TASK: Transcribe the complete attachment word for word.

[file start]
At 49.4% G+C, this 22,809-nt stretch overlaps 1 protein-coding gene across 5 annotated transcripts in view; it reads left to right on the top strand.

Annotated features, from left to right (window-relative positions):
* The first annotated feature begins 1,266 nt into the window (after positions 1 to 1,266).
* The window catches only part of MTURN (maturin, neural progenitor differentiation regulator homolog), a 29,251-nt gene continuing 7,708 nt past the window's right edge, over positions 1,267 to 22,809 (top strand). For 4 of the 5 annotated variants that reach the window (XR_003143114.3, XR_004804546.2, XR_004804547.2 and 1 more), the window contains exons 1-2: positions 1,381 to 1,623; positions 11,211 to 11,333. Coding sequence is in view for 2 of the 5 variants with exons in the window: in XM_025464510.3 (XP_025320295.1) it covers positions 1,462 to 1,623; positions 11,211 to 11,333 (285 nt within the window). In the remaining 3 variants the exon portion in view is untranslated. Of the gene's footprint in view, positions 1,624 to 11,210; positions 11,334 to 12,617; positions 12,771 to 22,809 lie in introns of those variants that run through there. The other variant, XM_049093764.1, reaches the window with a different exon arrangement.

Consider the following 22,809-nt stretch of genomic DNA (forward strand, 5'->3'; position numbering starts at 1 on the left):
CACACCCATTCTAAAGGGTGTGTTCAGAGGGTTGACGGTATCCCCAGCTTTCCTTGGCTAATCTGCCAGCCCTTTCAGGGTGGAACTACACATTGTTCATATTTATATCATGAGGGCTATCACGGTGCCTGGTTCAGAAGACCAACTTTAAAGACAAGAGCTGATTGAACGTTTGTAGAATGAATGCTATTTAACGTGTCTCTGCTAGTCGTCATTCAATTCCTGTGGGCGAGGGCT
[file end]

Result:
At 49.4% G+C, this 22,809-nt stretch overlaps 1 protein-coding gene across 5 annotated transcripts in view; it reads left to right on the top strand.

Annotated features, from left to right (window-relative positions):
* The first annotated feature begins 1,266 nt into the window (after positions 1 to 1,266).
* The window catches only part of MTURN (maturin, neural progenitor differentiation regulator homolog), a 29,251-nt gene continuing 7,708 nt past the window's right edge, over positions 1,267 to 22,809 (top strand). For 4 of the 5 annotated variants that reach the window (XR_003143114.3, XR_004804546.2, XR_004804547.2 and 1 more), the window contains exons 1-2: positions 1,381 to 1,623; positions 11,211 to 11,333. Coding sequence is in view for 2 of the 5 variants with exons in the window: in XM_025464510.3 (XP_025320295.1) it covers positions 1,462 to 1,623; positions 11,211 to 11,333 (285 nt within the window). In the remaining 3 variants the exon portion in view is untranslated. Of the gene's footprint in view, positions 1,624 to 11,210; positions 11,334 to 12,617; positions 12,771 to 22,809 lie in introns of those variants that run through there. The other variant, XM_049093764.1, reaches the window with a different exon arrangement.

Consider the following 22,809-nt stretch of genomic DNA (forward strand, 5'->3'; position numbering starts at 1 on the left):
CACACCCATTCTAAAGGGTGTGTTCAGAGGGTTGACGGTATCCCCAGCTTTCCTTGGCTAATCTGCCAGCCCTTTCAGGGTGGAACTACACATTGTTCATATTTATATCATGAGGGCTATCACGGTGCCTGGTTCAGAAGACCAACTTTAAAGACAAGAGCTGATTGAACGTTTGTAGAATGAATGCTATTTAACGTGTCTCTGCTAGTCGTCATTCAATTCCTGTGGGCGAGGGCT